A devastating 7.8-magnitude earthquake in Nepal on Saturday was part of a pattern of major temblors that have become so predictable that many seismologists had been expecting this one -- and at least one team of researchers warned just weeks ago that a major quake was due in the exact location where this one struck.
Nepal sits right where the Indo-Australian Plate is pushing itself beneath the Eurasian Plate, a collision that gave rise to the Himalayan Mountains. As the plates push, pressure builds, eventually resulting in a quake to relieve that pressure.
And according to Nature, the Indo-Australian Plate is still pushing itself under the Eurasian Plate at a rate of nearly 2 inches per year.
“Geologically speaking, that’s very fast," Lung S. Chan, a geophysicist at the University of Hong Kong, told the Wall Street Journal. “Earthquakes dissipate energy, like lifting the lid off a pot of boiling water... But it builds back up after you put the lid back on.”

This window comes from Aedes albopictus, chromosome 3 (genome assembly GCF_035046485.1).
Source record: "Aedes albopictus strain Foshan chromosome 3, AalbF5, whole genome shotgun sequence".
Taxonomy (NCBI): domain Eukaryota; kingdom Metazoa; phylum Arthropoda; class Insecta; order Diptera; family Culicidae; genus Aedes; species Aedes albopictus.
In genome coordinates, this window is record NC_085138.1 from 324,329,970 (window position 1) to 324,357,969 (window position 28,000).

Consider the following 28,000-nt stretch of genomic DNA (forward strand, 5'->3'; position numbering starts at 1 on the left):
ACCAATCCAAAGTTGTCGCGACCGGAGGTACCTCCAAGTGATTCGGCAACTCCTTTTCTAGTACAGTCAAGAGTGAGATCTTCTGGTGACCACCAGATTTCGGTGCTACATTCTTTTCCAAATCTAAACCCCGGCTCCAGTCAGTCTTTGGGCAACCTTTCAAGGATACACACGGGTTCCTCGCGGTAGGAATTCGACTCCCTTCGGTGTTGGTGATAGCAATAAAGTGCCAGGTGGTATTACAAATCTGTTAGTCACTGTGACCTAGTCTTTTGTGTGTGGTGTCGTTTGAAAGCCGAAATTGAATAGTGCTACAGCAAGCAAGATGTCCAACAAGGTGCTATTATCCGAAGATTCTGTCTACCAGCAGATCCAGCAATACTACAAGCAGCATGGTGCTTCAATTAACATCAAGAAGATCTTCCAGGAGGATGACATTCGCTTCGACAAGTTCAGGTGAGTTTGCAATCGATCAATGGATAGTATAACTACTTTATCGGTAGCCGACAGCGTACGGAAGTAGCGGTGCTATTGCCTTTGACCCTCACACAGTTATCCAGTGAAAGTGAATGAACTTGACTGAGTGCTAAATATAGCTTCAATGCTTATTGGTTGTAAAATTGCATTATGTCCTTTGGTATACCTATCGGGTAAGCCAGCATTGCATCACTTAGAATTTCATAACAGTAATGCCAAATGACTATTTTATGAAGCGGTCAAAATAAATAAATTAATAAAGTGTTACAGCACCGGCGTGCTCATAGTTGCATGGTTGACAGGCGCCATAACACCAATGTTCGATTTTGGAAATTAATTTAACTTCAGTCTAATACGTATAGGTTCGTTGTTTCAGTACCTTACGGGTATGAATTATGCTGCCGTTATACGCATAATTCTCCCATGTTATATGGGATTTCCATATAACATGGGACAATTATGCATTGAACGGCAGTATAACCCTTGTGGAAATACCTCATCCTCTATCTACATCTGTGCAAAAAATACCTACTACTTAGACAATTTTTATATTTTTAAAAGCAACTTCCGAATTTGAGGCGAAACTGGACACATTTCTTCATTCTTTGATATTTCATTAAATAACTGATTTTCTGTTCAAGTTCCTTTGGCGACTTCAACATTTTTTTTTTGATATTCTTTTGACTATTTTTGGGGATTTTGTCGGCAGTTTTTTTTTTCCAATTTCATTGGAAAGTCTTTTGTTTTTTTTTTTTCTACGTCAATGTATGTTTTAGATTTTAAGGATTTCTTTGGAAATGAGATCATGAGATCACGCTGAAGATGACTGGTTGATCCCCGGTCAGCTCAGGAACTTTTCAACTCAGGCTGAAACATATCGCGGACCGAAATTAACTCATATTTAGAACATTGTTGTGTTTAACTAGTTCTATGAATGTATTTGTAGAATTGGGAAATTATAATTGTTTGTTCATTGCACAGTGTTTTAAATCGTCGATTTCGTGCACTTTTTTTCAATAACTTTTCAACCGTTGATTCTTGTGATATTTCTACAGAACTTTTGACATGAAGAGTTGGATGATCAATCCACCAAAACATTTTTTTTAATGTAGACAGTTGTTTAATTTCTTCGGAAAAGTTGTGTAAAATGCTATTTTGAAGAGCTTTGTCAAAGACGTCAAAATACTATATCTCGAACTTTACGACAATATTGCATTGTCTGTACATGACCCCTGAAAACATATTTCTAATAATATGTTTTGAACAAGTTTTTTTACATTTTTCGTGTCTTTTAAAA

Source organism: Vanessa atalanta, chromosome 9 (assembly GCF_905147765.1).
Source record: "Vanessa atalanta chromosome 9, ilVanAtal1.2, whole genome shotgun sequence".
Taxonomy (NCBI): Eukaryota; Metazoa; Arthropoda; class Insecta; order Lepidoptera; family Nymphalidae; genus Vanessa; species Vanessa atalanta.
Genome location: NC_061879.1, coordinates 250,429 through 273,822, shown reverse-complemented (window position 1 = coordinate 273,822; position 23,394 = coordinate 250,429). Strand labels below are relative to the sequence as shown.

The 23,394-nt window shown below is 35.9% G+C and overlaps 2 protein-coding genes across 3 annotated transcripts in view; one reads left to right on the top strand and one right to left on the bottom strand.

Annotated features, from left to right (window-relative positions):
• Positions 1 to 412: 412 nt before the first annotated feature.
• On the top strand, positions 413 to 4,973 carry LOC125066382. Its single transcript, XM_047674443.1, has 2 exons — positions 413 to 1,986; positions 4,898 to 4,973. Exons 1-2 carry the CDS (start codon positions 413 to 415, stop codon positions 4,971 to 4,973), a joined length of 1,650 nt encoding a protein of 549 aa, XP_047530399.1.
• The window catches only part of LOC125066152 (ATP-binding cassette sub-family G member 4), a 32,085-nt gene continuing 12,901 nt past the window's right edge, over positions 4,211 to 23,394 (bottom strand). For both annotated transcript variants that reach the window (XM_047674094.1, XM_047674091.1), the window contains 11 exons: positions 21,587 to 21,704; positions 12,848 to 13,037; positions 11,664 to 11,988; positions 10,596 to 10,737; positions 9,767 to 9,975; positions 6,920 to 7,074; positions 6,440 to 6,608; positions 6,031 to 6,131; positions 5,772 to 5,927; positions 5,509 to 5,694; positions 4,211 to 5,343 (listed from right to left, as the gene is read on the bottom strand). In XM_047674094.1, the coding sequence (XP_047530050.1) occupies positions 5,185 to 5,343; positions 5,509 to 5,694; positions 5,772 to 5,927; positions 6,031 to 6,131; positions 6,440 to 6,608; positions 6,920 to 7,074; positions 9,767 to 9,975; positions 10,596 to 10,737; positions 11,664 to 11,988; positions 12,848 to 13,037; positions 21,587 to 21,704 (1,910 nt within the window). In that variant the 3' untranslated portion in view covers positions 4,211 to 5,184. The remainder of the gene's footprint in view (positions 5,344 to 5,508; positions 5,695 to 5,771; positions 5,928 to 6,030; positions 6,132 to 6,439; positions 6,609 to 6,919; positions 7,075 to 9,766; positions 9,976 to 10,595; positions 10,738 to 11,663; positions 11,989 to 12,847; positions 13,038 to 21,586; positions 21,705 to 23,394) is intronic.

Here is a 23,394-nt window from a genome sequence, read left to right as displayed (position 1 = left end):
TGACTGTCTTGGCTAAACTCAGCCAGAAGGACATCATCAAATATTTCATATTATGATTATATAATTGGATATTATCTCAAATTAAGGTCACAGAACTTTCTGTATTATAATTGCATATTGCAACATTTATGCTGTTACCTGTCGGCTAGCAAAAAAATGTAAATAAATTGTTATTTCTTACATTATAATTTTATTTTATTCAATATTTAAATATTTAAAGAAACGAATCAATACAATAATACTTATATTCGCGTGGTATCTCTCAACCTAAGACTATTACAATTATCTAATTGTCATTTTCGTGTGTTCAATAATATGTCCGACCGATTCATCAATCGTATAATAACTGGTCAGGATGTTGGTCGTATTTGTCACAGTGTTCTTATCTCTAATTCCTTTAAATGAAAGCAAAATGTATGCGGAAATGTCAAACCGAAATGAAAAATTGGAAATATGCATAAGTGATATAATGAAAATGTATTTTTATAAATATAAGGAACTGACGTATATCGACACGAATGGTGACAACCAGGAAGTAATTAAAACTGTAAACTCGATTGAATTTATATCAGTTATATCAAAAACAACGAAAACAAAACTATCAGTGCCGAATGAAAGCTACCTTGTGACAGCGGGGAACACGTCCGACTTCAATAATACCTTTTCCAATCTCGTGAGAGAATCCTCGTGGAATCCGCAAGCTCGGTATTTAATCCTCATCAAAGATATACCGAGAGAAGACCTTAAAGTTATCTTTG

That immense and constant pressure has led to an unusually regular pattern of major quakes, making it "one of the most seismically hazardous regions on Earth," according to the U.S. Geological Survey.
Major earthquakes in the region are so regular that they occur roughly every 75-80 years. With the last one hitting just east of Kathmandu 81 years ago in 1934, most seismologists believed the area was due for another.
“We knew it was going to happen. We saw it in ’34,” USGS geologist Susan Hough told the Washington Post. “The earthquakes we expect to happen do happen.”
One team of researchers not only expected this earthquake to happen, but even pinpointed the location.
Laurent Bollinger of the CEA research agency in France told the BBC that his team had been digging trenches along the fault. Using carbon dating on charcoal samples found in the trenches, they discovered one segment that hadn't moved in nearly 700 years.
The last time it did was in 1344, and it came 89 years after a segment of the fault east of Kathmandu moved -- the same segment of the fault that moved 81 years ago in 1934.
As it's common for strain to transfer from one part of a fault to another, Bollinger's team warned at a Nepal Geological Society meeting in early April that the same pattern could occur again. And now that it has, Bollinger is warning that Saturday's quake may not have been enough to relieve all the pressure.
"Early calculations suggest that Saturday's magnitude-7.8 earthquake is probably not big enough to rupture all the way to the surface, so there is still likely to be more strain stored, and we should probably expect another big earthquake to the west and south of this one in the coming decades," Bollinger told the BBC.